Objective To assess the association of gout with new-onset atrial fibrillation (AF) in the elderly.
Methods We used the 5% Medicare data from 2005 to 2012 to assess whether a diagnosis of gout was associated with incident AF. We used multivariable Cox regression adjusted for demographics, Charlson-Romano comorbidity index, common cardiovascular medications, allopurinol and febuxostat use, to calculate hazard ratios (HRs) and 95% confidence intervals (CIs).
Results Among 1 647 812 eligible people, 9.8% had incident AF. The mean age was 75 years, 42% were male, 86% were white and the mean Charlson-Romano index score was 1.52. We noted 10 604 incident AF cases in people with gout and 150 486 incident AF cases in people without gout. The crude incidence rates of AF in people with and without gout were 43.4 vs 16.3 per 1000 patient-years, respectively. After multivariable-adjustment, gout was associated with a higher HR of incident AF, 1.92 (95% CI 1.88 to 1.96), with minimal attenuation of HR in sensitivity models that replaced the Charlson-Romano index score with a categorical variable, HR was 1.91 (95% CI 1.87 to 1.95). In another model that adjusted for AF-specific risk factors including hypertension, hyperlipidaemia and coronary artery disease and individual Charlson-Romano index comorbidities, the HR was slightly attenuated at 1.71 (95% CI 1.67 to 1.75). Older age, male sex, white race and higher Charlson-Romano index score were each associated with higher hazard of incident AF.
Conclusion A diagnosis of gout almost doubled the risk of incident AF in the elderly. Future studies should explore the pathogenesis of this association.
- Atrial fibrillation
- Risk factor
- Older adults
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Contributors JAS designed the study, developed study protocol, reviewed analyses and wrote the first draft of the paper. JDC performed the data abstraction and data analyses. All authors revised the manuscript, read and approved the final manuscript.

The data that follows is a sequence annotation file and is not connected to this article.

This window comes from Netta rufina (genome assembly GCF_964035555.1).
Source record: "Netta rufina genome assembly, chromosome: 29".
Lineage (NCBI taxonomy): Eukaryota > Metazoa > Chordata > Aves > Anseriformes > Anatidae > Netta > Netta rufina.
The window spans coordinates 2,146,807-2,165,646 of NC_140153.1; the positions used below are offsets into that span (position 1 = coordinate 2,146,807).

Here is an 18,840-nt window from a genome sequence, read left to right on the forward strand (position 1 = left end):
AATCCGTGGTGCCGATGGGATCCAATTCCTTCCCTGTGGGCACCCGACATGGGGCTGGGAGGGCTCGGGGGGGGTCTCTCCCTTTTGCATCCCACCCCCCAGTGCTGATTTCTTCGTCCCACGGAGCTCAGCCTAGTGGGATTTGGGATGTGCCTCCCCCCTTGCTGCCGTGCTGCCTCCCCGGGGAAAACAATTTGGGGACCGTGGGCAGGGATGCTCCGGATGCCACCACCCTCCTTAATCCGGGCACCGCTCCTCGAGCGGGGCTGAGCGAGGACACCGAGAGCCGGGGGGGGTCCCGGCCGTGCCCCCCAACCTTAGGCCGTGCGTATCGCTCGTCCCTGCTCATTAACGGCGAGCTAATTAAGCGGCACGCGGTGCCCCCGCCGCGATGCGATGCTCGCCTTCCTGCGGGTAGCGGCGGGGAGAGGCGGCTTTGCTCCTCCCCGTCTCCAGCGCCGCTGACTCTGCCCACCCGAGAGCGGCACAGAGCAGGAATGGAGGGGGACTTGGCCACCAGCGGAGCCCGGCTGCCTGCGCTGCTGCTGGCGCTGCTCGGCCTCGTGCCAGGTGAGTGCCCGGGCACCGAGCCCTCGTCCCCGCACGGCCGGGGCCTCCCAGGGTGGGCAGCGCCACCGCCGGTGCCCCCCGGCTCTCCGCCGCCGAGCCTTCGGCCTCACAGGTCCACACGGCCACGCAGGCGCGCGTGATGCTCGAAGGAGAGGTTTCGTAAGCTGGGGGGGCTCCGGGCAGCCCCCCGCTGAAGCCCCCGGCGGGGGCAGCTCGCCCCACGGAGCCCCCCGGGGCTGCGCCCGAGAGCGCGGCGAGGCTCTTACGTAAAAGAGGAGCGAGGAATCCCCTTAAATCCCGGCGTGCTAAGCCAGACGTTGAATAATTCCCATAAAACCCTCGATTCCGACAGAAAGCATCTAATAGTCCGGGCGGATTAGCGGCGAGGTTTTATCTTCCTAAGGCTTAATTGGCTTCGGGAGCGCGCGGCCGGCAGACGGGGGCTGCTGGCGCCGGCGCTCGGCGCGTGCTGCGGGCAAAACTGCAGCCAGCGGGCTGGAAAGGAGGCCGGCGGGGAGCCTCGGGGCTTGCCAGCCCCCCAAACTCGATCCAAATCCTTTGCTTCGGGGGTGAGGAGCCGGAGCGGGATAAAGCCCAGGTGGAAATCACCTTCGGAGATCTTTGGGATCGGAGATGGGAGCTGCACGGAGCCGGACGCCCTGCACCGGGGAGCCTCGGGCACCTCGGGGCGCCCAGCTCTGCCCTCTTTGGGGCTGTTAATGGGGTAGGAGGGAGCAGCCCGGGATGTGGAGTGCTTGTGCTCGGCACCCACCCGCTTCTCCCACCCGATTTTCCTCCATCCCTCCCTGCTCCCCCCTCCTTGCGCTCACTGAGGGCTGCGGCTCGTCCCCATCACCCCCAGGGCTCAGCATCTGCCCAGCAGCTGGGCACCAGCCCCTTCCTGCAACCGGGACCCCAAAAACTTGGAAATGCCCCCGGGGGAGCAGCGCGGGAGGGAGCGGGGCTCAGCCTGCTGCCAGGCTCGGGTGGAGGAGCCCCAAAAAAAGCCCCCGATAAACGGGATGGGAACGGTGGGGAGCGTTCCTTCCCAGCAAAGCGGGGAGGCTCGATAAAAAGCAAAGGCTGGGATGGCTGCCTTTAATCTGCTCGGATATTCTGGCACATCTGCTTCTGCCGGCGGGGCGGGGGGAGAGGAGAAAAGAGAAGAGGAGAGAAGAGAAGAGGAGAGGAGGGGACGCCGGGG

Funding This material is the result of work supported by research funds from the Division of Rheumatology at the University of Alabama at Birmingham and the resources and use of facilities at the Birmingham VA Medical Center, Birmingham, Alabama, USA.
Disclaimer The funding body did not play any role in design, in the collection, analysis and interpretation of data; in the writing of the manuscript and in the decision to submit the manuscript for publication.
Competing interests JAS has received research grants from Takeda and Savient and consultant fees from Savient, Takeda, Regeneron, Merz, Iroko, Bioiberica, Crealta/Horizon and Allergan pharmaceuticals, WebMD, UBM LLC and the American College of Rheumatology. JAS serves as the principal investigator for an investigator-initiated study funded by Horizon pharmaceuticals through a grant to DINORA, Inc., a 501 (c)(3) entity. JAS is a member of the executive of OMERACT, an organisation that develops outcome measures in rheumatology and receives arms-length funding from 36 companies; a member of the American College of Rheumatology's (ACR) Annual Meeting Planning Committee (AMPC); Chair of the ACR Meet-the-Professor, Workshop and Study Group Subcommittee and a member of the Veterans Affairs Rheumatology Field Advisory Committee. JAS is the editor and Director of the UAB Cochrane Musculoskeletal Group Satellite Center on Network Planning Committee (AMPC); Chair of the ACR Meet-the-Professor, Workshop and Study Group Subcommittee and a member of the Veterans Affairs Rheumatology Field Advisory Committee. JAS is the editor and Director of the UAB Cochrane Musculoskeletal Group Satellite Center on Network Meta-analysis.
Patient consent Not required.
Ethics approval The University of Alabama at Birmingham’s Institutional Review Board approved this study and all investigations were conducted in conformity with ethical principles of research. The IRB waived the need for informed consent for this study.
Provenance and peer review Not commissioned; externally peer reviewed.
Data sharing statement These data can be obtained from the Centers for Medicare and Medicaid Services (CMS) Chronic Condition Data Warehouse. We are ready to share the data with colleagues, after obtaining appropriate permissions from the Centers for Medicare and Medicaid Services (CMS) Chronic Condition Data Warehouse and the University of Alabama at Birmingham (UAB) Ethics Committee, related to HIPAA and Privacy policies.
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